Gov. Sonny Perdue visited Covington on Wednesday to congratulate General Mills and the city on their work together to reduce water consumption - an issue that has received statewide attention due to the ongoing drought.
At a small ceremony at the General Mills plant, Perdue toured the water treatment facility with Covington Mayor Kim Carter and other local officials, installed in August 2006. The governor even drank a glass of treated wastewater from the plant.
Since going online, the treatment facility has recycled about 100 million gallons of water, cutting the plant's water use in half, according to Mark Bible, manager of the Covington plant.
"What we've seen today is an example of a major corporation...doing the right thing for the world," Perdue said.
According to a release from General Mills, the treatment facility cleans the plant's food processing wastewater so thoroughly that the water can be used for any purpose, including for cooking and drinking. However the Covington plant chooses to only use the treated water for non-food contact uses, such as dust removal and cooling.
The treatment facility cost $5 million to build. The Newton County Industrial Development Authority issued bonds to cover the total cost of the facility. General Mills is repaying $4 million of the bonds and Covington is repaying the remaining $1 million, according to Frank Turner Jr., a member of the IDA.
Covington is repaying the $1 million in bonds at a rate of $100,000 a year for 10 years Turner said. So far $300,000 has been repaid.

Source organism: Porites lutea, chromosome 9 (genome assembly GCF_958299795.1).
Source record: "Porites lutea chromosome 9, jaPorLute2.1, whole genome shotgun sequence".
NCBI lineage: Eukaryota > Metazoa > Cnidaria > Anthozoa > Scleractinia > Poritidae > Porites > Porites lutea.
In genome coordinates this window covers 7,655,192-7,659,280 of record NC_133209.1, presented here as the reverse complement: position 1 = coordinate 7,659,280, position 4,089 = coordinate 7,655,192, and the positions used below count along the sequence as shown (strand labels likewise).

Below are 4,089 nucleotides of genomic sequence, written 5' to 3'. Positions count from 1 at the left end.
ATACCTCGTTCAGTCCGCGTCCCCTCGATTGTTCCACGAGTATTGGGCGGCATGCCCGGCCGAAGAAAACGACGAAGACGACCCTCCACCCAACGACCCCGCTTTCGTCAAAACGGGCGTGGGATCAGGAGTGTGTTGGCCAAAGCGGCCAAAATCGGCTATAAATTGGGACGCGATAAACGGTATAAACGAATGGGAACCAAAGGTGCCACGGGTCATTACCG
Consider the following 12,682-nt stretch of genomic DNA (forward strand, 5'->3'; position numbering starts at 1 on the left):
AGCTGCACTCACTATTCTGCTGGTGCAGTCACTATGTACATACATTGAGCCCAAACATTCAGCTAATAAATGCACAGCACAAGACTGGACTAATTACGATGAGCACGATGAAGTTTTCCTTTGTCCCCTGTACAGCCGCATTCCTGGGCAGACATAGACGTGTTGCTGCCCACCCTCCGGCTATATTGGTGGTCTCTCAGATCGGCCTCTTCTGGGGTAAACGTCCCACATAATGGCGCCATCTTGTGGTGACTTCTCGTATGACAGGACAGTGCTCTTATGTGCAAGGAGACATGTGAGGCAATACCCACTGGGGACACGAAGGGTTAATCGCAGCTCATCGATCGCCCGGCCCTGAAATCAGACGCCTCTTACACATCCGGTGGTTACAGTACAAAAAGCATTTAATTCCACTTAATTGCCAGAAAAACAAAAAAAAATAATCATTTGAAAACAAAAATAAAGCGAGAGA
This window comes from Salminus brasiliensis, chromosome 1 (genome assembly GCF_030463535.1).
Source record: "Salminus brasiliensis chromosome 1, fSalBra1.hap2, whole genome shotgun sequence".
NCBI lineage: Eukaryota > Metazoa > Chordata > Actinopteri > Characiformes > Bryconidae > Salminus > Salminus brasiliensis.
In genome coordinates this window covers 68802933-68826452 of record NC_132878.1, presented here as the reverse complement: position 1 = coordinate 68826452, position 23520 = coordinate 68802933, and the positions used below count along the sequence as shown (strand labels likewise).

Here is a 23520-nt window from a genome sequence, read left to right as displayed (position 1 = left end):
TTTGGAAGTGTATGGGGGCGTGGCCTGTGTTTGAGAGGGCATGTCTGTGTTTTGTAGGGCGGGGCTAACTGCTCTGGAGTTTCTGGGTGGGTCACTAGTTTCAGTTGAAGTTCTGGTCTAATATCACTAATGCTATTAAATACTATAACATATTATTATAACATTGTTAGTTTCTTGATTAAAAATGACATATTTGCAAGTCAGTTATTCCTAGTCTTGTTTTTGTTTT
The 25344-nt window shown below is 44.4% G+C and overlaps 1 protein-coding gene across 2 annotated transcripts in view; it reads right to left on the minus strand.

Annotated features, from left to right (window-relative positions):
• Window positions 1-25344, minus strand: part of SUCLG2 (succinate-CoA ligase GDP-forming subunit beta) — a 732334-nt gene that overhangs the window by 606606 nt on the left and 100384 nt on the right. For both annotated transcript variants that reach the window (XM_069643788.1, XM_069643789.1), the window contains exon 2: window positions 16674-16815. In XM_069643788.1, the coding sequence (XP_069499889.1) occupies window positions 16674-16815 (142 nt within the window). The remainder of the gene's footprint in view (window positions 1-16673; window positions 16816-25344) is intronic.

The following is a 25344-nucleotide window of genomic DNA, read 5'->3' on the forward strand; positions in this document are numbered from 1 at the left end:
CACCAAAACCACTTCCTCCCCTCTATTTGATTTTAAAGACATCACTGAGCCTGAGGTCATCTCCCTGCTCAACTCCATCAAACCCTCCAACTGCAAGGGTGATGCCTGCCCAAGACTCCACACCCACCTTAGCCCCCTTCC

General Mills will own the title to the treatment facility once it is paid off said City Manager Steve Horton. He said the city pursued the partnership with General Mills because of the return on wastewater treatment capacity it offered to Covington.
"The old wastewater stream coming from General Mills took up a lot of the city's capacity," Horton said. "We invested in their process because it does give us capacity and that capacity becomes more valuable over time."
With construction prices on the rise, Horton said it was less expensive for the city to free up some extra capacity at their Williams Street treatment plant by partnering with General Mills than it would be to construct a new plant.
"What's happened right here has not only met a specific need that Covington/Newton County and the state had but it truly is a public/private partnership that we believe we'll be able to use as an example in the future," Perdue said.
Bible said the cost savings the water treatment facility has provided have made the Covington plant more competitive with other General Mills facilities, both nationally and internationally.
"We could not ask for a better corporate partner in this community than General Mills," Carter said. "General Mills was green before it was cool to be green. They walk the walk."
Carter extended thanks to former Covington mayor, Sam Ramsey, who helped shepherd the project to completion during his last term in office.
Perdue briefly addressed the Homeowner Tax Relief Grant, a $428 million statewide program that reimburses local governments that provide a homestead tax exemption. In the wake of a huge budget shortfall, the governor has said he would like to see the program cut. The Georgia legislature is hoping to work out a compromise for the program when they reconvene in January.
Perdue said local governments "should be able to take the steps to make sure they're living within their means and not relying on the [Homeowner Tax Relief Grant]."
He said the grant has not succeeded in lowering property taxes as it was intended to and that fact would be taken into consideration going forward in his negotiations with the legislature.
If the grant is eliminated, it could cost Newton County as much as $1.8 million in state funds that have already been included in the county's FY 2009 budget. Covington stands to loose $132,000 if the grant is eliminated.